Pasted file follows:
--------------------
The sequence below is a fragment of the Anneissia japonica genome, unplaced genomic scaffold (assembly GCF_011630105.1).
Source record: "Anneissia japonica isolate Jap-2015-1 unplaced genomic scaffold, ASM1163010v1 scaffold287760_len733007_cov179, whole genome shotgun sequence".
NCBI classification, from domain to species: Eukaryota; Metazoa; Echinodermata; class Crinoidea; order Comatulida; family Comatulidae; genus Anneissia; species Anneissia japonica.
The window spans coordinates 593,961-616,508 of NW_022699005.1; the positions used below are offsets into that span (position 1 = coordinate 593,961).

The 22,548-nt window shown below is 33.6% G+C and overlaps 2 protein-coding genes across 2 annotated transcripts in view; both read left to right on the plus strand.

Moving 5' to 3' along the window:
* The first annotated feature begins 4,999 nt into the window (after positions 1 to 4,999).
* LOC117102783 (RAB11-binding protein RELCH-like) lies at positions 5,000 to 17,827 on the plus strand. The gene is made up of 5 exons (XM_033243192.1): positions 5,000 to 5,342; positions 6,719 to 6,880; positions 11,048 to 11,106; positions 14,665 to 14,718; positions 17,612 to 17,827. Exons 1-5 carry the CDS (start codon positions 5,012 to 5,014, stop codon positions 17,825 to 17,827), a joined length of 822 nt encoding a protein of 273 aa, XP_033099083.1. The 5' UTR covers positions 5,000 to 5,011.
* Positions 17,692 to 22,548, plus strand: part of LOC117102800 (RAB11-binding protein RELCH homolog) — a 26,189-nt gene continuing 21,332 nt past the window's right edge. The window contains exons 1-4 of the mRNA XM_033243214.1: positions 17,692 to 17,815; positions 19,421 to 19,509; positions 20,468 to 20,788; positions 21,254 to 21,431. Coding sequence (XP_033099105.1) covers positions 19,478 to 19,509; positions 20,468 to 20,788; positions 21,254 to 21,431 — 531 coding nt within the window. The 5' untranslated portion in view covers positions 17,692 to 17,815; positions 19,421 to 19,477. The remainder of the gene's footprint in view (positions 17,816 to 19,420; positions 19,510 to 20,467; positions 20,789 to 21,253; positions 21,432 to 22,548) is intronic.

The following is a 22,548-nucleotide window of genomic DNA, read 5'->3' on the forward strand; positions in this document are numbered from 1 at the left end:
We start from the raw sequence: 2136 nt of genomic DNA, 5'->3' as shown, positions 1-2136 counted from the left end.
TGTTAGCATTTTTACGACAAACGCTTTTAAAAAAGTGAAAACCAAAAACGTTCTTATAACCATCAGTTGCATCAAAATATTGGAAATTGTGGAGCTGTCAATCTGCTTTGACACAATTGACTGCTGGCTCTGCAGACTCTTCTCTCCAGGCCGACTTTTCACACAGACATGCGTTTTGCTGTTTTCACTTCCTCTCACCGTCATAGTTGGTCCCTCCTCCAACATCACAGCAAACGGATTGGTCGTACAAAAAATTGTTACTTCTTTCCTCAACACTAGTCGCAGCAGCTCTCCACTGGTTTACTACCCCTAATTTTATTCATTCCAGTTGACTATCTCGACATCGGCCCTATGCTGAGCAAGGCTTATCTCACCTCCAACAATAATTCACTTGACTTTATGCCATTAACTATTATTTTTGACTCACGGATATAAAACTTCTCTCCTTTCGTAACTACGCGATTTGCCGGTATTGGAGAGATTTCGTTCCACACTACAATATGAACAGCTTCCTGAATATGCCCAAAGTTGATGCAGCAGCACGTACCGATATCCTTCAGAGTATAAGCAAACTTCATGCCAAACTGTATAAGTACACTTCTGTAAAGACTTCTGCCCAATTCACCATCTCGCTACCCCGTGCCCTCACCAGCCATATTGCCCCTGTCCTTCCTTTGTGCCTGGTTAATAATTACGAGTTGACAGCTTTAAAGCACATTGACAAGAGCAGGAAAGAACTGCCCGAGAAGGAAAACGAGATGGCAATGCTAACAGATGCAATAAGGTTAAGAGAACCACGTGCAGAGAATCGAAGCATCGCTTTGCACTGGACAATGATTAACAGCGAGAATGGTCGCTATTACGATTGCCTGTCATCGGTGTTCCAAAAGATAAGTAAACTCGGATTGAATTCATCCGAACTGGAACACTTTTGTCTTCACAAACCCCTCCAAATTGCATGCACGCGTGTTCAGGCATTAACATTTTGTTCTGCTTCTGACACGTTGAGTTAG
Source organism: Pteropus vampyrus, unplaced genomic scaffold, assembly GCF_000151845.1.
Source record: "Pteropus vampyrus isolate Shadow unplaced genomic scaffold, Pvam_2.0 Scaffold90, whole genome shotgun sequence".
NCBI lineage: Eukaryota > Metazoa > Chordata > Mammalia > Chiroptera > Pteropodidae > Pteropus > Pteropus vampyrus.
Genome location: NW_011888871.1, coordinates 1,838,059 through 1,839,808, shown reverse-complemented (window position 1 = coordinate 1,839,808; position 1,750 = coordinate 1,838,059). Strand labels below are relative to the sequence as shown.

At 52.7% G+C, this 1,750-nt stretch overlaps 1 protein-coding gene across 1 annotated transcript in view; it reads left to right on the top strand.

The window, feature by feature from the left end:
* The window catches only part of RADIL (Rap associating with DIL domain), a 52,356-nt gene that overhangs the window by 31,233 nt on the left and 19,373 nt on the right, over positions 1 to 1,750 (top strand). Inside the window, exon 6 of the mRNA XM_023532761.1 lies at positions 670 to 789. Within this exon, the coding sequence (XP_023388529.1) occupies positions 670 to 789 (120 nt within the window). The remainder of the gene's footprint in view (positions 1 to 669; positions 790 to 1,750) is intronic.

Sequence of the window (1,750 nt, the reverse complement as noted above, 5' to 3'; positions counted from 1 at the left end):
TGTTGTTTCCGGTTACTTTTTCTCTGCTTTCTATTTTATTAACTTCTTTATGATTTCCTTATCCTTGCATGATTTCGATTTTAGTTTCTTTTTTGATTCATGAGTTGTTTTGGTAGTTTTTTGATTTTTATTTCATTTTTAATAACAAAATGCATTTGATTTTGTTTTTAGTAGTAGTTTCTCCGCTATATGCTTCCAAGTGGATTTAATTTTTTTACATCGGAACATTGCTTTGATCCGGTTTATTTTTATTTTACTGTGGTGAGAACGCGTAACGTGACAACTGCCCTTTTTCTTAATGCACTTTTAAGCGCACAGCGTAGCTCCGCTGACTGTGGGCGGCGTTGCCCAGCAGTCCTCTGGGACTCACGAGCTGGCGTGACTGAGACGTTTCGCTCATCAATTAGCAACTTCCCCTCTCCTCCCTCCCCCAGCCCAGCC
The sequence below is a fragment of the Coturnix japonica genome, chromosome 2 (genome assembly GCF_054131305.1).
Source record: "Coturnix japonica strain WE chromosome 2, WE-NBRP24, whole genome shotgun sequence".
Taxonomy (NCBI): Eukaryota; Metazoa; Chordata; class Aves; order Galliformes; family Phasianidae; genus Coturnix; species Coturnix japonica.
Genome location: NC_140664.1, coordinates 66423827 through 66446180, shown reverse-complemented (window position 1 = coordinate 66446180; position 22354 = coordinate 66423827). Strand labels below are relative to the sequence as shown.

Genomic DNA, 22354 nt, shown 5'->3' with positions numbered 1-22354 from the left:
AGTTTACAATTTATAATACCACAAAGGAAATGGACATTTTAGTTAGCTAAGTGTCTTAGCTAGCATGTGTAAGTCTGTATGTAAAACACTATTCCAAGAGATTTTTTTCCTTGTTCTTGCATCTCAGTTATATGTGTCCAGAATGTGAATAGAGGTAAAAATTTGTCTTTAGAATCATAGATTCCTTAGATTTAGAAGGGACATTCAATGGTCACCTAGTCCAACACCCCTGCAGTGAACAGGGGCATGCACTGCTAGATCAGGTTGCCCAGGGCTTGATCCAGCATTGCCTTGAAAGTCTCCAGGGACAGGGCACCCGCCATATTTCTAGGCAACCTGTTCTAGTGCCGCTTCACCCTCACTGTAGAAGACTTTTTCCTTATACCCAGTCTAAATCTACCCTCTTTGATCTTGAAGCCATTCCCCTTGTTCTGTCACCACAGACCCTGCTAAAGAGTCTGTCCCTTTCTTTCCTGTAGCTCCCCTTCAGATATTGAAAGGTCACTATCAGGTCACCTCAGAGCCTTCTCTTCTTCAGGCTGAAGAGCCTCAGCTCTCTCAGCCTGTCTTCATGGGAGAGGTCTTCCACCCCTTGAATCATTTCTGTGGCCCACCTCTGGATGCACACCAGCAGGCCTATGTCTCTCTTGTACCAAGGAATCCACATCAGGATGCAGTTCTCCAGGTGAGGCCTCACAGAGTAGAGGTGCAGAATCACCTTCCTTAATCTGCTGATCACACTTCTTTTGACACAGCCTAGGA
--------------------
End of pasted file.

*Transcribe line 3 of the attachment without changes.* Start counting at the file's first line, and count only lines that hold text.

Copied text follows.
NCBI classification, from domain to species: Eukaryota; Metazoa; Echinodermata; class Crinoidea; order Comatulida; family Comatulidae; genus Anneissia; species Anneissia japonica.